First Felon To Be Deported By Trump, Guadalupe Garcia

Guadalupe Garcia de Rayos, who was convicted of a felony eight years ago, is reportedly the first in Arizona to be set for deportation

First Felon Garcia

Guadalupe Garcia de Rayos, who was convicted of a felony eight years ago, is reportedly the first in Arizona to be set for deportation as part of President Donald Trump’s immigration executive orders, which called for undocumented residents convicted of crimes to be deported.







The 36-year old was taken into custody by the U.S. Immigration and Customs Enforcement (ICE) on February 8 and is reportedly set to be deported.

Garcia has been ordered to be deported back to Mexico by ICE. She was being held by the agency based on a deportation order from May 2013, NBC 12 News reported.

She was first arrested in 2008 during a raid on her workplace when officers took her and several other employees into custody under the suspicion of identity theft — using false documents to gain employment, the New York Times wrote.

She spent three months in a jail and then detention following her conviction of felony identity theft, the Los Angeles Times reported.

She was held by ICE on February 8 for her conviction, which occurred when she worked at Golfland Sunsplash amusement Park in Mesa. Her family, activist groups and the community fought against the deportation orders in 2013, which at that time called for a voluntary deportation.

Trump’s orders expanded border security and subjected undocumented immigrants who have committed “any criminal offense” to a “final order of removal.”

ICE released a statement to local media following her being detailed February 8 that said:

Ms. Garcia De Rayos is currently being detained by U.S. Immigration and Customs Enforcement (ICE) based on a removal order issued by the Department of Justice’s Executive Office for Immigration Review which became final in May 2013. Relevant databases indicate Ms. Garcia De Rayos has a prior felony conviction dating from March 2009 for criminal impersonation.

Garcia showed up at ICE headquarters earlier in the day knowing she could likely be deported because of the new orders.

As she had done every six months, Garcia checked in at ICE headquarters in Phoenix the morning of February 8, the LA Times reported. But, as had been her supporters’ fear, immigration attorney Garcia de Rayos confirmed that she had been arrested.

Upon arriving at the facility, Garcia was joined by supporters. Only thing time, as Carlos Garcia, director of Puente Arizona Human Rights Movement, said, things felt unusual.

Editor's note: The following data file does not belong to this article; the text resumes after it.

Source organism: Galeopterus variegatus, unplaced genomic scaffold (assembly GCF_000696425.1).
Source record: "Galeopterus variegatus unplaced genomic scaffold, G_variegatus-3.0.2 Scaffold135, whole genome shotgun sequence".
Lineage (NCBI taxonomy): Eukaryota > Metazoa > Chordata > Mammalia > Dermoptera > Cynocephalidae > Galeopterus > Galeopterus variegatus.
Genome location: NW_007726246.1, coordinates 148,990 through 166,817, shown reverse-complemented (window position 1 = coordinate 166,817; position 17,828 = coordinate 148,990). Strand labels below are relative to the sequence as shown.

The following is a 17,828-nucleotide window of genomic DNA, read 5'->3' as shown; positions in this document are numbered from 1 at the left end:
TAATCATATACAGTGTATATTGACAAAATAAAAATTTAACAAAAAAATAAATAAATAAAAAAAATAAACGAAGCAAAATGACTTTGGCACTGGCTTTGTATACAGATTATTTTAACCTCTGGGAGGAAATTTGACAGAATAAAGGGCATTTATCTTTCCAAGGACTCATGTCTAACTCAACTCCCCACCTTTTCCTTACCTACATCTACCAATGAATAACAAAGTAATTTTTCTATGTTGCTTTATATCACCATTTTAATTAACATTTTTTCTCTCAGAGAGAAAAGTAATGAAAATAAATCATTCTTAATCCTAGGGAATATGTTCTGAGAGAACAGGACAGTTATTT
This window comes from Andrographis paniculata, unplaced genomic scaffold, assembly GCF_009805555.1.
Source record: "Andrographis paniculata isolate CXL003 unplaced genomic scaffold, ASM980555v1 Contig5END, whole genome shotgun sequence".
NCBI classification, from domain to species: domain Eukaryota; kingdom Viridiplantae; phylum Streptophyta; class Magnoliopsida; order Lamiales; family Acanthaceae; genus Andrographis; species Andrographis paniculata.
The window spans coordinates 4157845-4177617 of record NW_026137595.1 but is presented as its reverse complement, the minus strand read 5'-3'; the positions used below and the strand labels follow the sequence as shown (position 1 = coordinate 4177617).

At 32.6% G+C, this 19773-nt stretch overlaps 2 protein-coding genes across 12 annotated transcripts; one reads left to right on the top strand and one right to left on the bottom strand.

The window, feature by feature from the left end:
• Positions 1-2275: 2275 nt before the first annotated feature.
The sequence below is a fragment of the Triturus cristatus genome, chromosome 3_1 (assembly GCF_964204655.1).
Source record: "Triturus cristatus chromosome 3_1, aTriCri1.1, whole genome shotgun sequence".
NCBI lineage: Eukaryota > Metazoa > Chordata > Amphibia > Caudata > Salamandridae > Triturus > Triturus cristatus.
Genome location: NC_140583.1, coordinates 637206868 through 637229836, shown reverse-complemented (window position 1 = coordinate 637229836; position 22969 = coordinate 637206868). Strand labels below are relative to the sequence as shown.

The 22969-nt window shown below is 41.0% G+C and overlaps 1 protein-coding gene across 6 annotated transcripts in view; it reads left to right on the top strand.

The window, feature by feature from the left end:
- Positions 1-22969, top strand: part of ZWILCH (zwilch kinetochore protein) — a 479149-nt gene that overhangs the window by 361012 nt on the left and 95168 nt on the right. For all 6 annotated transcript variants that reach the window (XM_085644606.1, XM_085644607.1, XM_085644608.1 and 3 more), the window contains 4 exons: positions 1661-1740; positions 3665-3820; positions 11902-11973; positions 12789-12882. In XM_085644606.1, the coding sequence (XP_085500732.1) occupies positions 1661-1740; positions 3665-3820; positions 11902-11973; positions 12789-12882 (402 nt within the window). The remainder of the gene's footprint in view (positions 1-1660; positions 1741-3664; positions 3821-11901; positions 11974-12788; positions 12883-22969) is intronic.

We all knew something could be different this time with the new administration. She went in with the lawyer and didn’t come out. That was pretty much all there was.

Garcia had been held at the agency until the late evening on February 8, when she was seen being loaded into a van and transported to an unknown location.
The action drew big protest from those who wanted her to be released. Some of them stood in front of ICE with Garcia in the back of their truck and tried to prevent them from driving down the street. At least seven people were reported arrested at the scene.

When she was being transporting in a van, supporters and activists acted by shouting and trying to stop the van from traveling down the road.

NBC 12 News reported that Garcia may be “moved to a federal detention center in Elroy, Arizona while awaiting deportation.” Though it’s currently unclear if that’s where the ICE van was headed during the ordeal.
Garcia has lived in the U.S. for the past 22 years and has worked within the community. She lives in Mesa with her husband and two teenage children, a daughter, Jacqueline, and a son, Angel.

When she was 14, Garcia left Mexico and “sneaked across the border into Nogales, Arizona,” the New York Times reported. Her husband is also undocumented.

She arrived at check-in at ICE the morning of February 8 with her two kids, who were both born in the U.S., her husband, and dozens of other supporters of her cause to not be deported. Her 14-year-old daughter had previously fought with the activist group Puente Arizona for her mother to stay in America.

The group, which describes itself as a “grassroots migrant justice organization based in Phoenix, Arizona,” had launched a campaign to try and keep Garcia on U.S. soil.

Mary Greeley News
www.marygreeley.com
 
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